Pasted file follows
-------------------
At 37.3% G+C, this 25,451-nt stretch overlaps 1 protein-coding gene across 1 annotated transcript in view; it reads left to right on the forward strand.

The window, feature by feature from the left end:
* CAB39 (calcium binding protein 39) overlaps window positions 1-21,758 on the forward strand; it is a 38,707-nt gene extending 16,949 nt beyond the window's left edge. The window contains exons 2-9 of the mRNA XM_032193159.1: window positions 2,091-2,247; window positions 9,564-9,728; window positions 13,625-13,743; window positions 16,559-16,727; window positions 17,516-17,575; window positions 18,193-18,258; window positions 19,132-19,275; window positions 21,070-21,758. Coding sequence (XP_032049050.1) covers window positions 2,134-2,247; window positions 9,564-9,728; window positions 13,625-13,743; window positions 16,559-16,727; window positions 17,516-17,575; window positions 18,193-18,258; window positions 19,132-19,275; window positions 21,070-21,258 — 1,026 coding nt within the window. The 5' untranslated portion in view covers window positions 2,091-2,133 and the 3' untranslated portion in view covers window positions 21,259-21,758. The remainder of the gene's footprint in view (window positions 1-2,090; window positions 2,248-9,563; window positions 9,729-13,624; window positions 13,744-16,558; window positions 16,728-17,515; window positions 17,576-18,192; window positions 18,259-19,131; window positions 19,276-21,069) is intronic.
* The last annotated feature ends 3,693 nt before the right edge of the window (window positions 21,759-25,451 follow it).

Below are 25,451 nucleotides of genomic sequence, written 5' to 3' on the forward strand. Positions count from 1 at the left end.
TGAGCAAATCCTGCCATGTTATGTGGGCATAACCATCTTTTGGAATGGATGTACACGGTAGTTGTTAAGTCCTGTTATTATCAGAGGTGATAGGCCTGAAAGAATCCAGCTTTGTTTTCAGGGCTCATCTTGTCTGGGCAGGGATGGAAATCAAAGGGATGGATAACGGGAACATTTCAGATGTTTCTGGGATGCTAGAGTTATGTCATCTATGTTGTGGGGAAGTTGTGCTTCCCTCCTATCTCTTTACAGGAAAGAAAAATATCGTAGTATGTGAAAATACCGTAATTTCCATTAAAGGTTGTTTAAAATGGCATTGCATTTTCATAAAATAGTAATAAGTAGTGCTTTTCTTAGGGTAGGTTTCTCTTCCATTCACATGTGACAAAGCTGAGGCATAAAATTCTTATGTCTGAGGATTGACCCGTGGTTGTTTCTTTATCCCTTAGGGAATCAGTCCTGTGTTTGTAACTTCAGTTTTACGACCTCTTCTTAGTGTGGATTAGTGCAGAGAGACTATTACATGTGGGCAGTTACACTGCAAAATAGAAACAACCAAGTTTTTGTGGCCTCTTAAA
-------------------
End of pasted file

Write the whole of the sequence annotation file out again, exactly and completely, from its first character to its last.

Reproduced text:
At 37.3% G+C, this 25,451-nt stretch overlaps 1 protein-coding gene across 1 annotated transcript in view; it reads left to right on the forward strand.

The window, feature by feature from the left end:
* CAB39 (calcium binding protein 39) overlaps window positions 1-21,758 on the forward strand; it is a 38,707-nt gene extending 16,949 nt beyond the window's left edge. The window contains exons 2-9 of the mRNA XM_032193159.1: window positions 2,091-2,247; window positions 9,564-9,728; window positions 13,625-13,743; window positions 16,559-16,727; window positions 17,516-17,575; window positions 18,193-18,258; window positions 19,132-19,275; window positions 21,070-21,758. Coding sequence (XP_032049050.1) covers window positions 2,134-2,247; window positions 9,564-9,728; window positions 13,625-13,743; window positions 16,559-16,727; window positions 17,516-17,575; window positions 18,193-18,258; window positions 19,132-19,275; window positions 21,070-21,258 — 1,026 coding nt within the window. The 5' untranslated portion in view covers window positions 2,091-2,133 and the 3' untranslated portion in view covers window positions 21,259-21,758. The remainder of the gene's footprint in view (window positions 1-2,090; window positions 2,248-9,563; window positions 9,729-13,624; window positions 13,744-16,558; window positions 16,728-17,515; window positions 17,576-18,192; window positions 18,259-19,131; window positions 19,276-21,069) is intronic.
* The last annotated feature ends 3,693 nt before the right edge of the window (window positions 21,759-25,451 follow it).

Below are 25,451 nucleotides of genomic sequence, written 5' to 3' on the forward strand. Positions count from 1 at the left end.
TGAGCAAATCCTGCCATGTTATGTGGGCATAACCATCTTTTGGAATGGATGTACACGGTAGTTGTTAAGTCCTGTTATTATCAGAGGTGATAGGCCTGAAAGAATCCAGCTTTGTTTTCAGGGCTCATCTTGTCTGGGCAGGGATGGAAATCAAAGGGATGGATAACGGGAACATTTCAGATGTTTCTGGGATGCTAGAGTTATGTCATCTATGTTGTGGGGAAGTTGTGCTTCCCTCCTATCTCTTTACAGGAAAGAAAAATATCGTAGTATGTGAAAATACCGTAATTTCCATTAAAGGTTGTTTAAAATGGCATTGCATTTTCATAAAATAGTAATAAGTAGTGCTTTTCTTAGGGTAGGTTTCTCTTCCATTCACATGTGACAAAGCTGAGGCATAAAATTCTTATGTCTGAGGATTGACCCGTGGTTGTTTCTTTATCCCTTAGGGAATCAGTCCTGTGTTTGTAACTTCAGTTTTACGACCTCTTCTTAGTGTGGATTAGTGCAGAGAGACTATTACATGTGGGCAGTTACACTGCAAAATAGAAACAACCAAGTTTTTGTGGCCTCTTAAA